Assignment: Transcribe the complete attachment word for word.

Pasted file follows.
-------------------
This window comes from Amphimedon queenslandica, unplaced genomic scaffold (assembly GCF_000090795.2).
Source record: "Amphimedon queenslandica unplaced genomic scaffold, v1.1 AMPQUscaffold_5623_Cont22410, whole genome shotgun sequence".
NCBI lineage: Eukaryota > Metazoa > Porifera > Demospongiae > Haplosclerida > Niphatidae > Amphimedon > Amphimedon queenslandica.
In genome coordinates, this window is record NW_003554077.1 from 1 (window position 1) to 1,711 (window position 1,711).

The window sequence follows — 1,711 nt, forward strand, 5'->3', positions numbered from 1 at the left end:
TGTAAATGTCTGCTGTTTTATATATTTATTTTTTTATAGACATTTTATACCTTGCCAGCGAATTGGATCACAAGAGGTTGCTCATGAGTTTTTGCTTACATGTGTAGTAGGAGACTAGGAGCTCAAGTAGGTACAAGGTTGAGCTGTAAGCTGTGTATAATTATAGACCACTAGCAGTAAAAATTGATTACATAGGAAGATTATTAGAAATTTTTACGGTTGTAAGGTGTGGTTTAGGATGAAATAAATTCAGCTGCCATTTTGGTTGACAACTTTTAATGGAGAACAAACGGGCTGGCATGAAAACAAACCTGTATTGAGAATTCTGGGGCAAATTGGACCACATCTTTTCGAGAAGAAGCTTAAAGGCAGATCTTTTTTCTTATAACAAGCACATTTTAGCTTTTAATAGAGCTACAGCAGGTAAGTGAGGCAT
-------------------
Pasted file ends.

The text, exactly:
This window comes from Amphimedon queenslandica, unplaced genomic scaffold (assembly GCF_000090795.2).
Source record: "Amphimedon queenslandica unplaced genomic scaffold, v1.1 AMPQUscaffold_5623_Cont22410, whole genome shotgun sequence".
NCBI lineage: Eukaryota > Metazoa > Porifera > Demospongiae > Haplosclerida > Niphatidae > Amphimedon > Amphimedon queenslandica.
In genome coordinates, this window is record NW_003554077.1 from 1 (window position 1) to 1,711 (window position 1,711).

The window sequence follows — 1,711 nt, forward strand, 5'->3', positions numbered from 1 at the left end:
TGTAAATGTCTGCTGTTTTATATATTTATTTTTTTATAGACATTTTATACCTTGCCAGCGAATTGGATCACAAGAGGTTGCTCATGAGTTTTTGCTTACATGTGTAGTAGGAGACTAGGAGCTCAAGTAGGTACAAGGTTGAGCTGTAAGCTGTGTATAATTATAGACCACTAGCAGTAAAAATTGATTACATAGGAAGATTATTAGAAATTTTTACGGTTGTAAGGTGTGGTTTAGGATGAAATAAATTCAGCTGCCATTTTGGTTGACAACTTTTAATGGAGAACAAACGGGCTGGCATGAAAACAAACCTGTATTGAGAATTCTGGGGCAAATTGGACCACATCTTTTCGAGAAGAAGCTTAAAGGCAGATCTTTTTTCTTATAACAAGCACATTTTAGCTTTTAATAGAGCTACAGCAGGTAAGTGAGGCAT